Philips living color gen2 modification

What is it? questionmark

So I own two of these nice Philips Living Color gen2 lamps. They come with a remote and if you have two, you can pair them up and control them with the same remote (having both of the lamps outputting the exact same color).
Now I wanted this to be part of my domotica (Vera3 / MySensors) system, but it proved to be hard, or nearly impossible, to use the same remote protocol as the Philips lamps did.
The Gen1 protocol was reverse engineered by Jeroen (spritesmods.com) (I will find the exact link of it later) and some have made DIY remote controllers for these lights.
Soon, after some days going to this thing called Internet, I went on the path of destruction.

The goal was to use the inner body’s heat sink to cool down a 12V 10 watt RGB led, hook this up to a MOSFET and connect it all to an Arduino based MySensors sytem.

In my Vera3 environment this looks like
2015-09-11 10_47_21-3D Builder

Eagle layout questionmark

philips living color
The three MOSFETs are P16NF06’s.

Arduino code questionmark

https://github.com/timdows/AMD/tree/master/Philips living colors gen2 modification

philips_living_colors.ino sets up the MySensor environment and requests the latest value upon booting from the gateway.
In the loop, the 4 leds (Red, Green, Blue and All) are updated, upon an incoming message from the gateway the function incomingMessage is executed. This makes sure that the right color is changed accordingly to the message.

The class LedstripColor holds the current and the desired level of the led, and upon every update this is changed. The concept behind this class is of course a finite-state machine. It also makes sure that the gateway is in sync with the different objects.

End result questionmark

Top of the board

Top of the board

Bottom of the board

Board in the casing

Heat sink of the Philips Living Color with a 10watt RGB led glued on it (it has some CPU heat sink past on the bottom of it)

Test setup

Both done and wired with a standard USB cable

End result of the two Philips Living Colors

Some test results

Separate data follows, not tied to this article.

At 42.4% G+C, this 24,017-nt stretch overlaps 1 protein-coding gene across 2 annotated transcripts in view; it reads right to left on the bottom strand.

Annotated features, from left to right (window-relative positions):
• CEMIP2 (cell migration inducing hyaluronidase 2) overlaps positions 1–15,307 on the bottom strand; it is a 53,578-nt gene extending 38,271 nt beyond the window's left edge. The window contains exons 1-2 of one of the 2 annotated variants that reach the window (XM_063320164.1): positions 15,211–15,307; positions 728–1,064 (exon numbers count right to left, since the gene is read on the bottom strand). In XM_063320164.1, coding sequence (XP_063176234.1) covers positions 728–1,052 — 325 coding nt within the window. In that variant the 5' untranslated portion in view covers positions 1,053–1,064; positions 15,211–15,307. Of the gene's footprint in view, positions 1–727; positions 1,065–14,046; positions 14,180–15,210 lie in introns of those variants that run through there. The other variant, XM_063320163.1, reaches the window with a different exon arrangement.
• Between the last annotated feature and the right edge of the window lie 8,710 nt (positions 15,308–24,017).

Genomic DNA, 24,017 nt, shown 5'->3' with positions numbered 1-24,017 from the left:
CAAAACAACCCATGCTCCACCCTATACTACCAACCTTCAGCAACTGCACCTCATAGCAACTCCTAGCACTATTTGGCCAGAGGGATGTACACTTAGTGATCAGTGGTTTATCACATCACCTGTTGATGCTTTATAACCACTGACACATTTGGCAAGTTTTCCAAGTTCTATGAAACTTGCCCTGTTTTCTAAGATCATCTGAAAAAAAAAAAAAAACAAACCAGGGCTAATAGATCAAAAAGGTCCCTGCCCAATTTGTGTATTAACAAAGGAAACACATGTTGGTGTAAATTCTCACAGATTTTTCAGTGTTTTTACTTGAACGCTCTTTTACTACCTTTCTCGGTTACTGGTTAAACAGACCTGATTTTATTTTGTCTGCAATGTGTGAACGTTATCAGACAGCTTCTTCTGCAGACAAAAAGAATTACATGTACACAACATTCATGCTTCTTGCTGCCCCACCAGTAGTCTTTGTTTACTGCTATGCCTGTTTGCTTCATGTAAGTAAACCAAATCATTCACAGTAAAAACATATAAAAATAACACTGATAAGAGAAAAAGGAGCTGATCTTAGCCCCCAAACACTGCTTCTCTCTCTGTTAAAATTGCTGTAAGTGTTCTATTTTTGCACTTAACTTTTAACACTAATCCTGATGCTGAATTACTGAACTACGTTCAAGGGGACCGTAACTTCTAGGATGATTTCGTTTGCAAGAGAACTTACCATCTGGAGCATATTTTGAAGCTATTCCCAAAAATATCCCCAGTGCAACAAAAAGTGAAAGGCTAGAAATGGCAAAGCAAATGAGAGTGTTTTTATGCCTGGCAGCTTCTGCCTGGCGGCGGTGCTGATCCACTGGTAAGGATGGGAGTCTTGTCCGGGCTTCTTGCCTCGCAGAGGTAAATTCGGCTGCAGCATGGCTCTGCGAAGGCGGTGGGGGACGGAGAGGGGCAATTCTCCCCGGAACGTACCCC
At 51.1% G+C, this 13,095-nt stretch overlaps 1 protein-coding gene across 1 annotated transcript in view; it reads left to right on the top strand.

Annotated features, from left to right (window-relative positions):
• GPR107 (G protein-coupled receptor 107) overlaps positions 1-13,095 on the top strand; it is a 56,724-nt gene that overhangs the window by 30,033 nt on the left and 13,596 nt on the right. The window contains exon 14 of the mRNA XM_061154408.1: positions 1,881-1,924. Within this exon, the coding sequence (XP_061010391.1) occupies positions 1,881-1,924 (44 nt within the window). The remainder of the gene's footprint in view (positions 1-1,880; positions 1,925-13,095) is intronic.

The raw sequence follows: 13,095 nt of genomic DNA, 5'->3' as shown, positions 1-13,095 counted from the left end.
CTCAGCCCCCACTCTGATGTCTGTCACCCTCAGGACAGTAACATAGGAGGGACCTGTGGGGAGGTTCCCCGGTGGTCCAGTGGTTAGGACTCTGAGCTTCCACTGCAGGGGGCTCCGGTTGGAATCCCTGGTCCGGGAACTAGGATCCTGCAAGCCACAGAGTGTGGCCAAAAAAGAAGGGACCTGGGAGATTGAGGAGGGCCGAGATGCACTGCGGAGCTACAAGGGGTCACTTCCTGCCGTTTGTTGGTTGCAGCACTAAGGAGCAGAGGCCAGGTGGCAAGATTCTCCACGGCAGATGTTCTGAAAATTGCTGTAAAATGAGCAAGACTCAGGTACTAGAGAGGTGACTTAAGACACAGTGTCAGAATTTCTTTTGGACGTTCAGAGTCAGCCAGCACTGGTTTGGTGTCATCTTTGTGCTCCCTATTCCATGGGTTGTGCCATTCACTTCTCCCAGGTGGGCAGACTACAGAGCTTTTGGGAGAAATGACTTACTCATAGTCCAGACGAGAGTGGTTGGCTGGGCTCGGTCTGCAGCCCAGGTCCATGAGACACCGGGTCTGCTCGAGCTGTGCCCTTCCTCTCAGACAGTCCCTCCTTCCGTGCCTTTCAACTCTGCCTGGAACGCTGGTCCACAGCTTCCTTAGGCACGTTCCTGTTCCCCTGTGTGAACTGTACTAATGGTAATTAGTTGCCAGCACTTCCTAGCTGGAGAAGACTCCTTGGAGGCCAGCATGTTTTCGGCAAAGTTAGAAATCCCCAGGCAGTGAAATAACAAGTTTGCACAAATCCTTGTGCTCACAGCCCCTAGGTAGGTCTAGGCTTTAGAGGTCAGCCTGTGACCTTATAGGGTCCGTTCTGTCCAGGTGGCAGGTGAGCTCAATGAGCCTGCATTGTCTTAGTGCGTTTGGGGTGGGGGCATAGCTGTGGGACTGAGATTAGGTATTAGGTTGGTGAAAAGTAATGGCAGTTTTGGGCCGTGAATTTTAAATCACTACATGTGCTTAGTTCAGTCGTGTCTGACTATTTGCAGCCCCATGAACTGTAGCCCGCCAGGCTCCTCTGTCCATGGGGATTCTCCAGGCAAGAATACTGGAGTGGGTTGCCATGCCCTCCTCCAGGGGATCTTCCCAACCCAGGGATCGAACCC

Hooking them up to my cheep-ass multimeter, it showed me the following:

Leds Picture Power drain Watts used (at 12Volt)
Red 1.31 Amps 15.72 Watt
Green   0.74 Amps 8.88 Watt
Blue   0.79 Amps 9.48 Watt
Green + Blue   1.00 Amps 12 Watt
Blue+ Red   1.36 Amps 16.32 Watt
Green + Red   1.39 Amps 16.68 Watt
Red + Green + Blue   1.42 Amps 17.04 Watt
All off   0.02 Amps 0.24 Watt

If two leds use 17.04 Watt, than one uses 8.51 Watt. The Chinees company (i.e. ebay supplier) claimed 10 Watt, but I guess it only make up for 85.1% of it. In the end not that bad I guess.

3d print questionmark

Box drawn in tinkercad https://www.tinkercad.com/things/kZ8LGyqKAUW-usb-rgb-case

TODO questionmark

  1. After a while I noticed that when the colors had to change due to an incoming message, it kept flickering, like wanting to change to 40% and right after to 50%. Need to look into that somewhere in code.
  2. Make a top for the box or remove the Arduino’s power led as it gives a bit of undesired light.

Project costs in € or $ questionmark

Object Price
Arduino Nano $ 2.68
3x P16NF06 MOSFET $ 4.79
NRF24L01 $ 0.86
3d print € 5
2x 10watt RGB led $ 3.40
2x Philips Living Color gen2 ?
12 volt 6 amps power supply € 27.43
Other materials $ 2
Total $ 50.73

I had the Philips Living Colors for a couple of years now, bought them around the time they came out. My guess would be around 80 euro each (yes that is quite expensive).

What could be better questionmark

  1. Put a heat sink on the MOSFETs, or mount them to one of the fins of the inside of the lamp.

 

33 thoughts on “Philips living color gen2 modification

  • Normally I do not read article on blogs, however I wish to say that this write-up very pressured me to try and do so! Your writing taste has been surprised me. Thanks, quite nice post.

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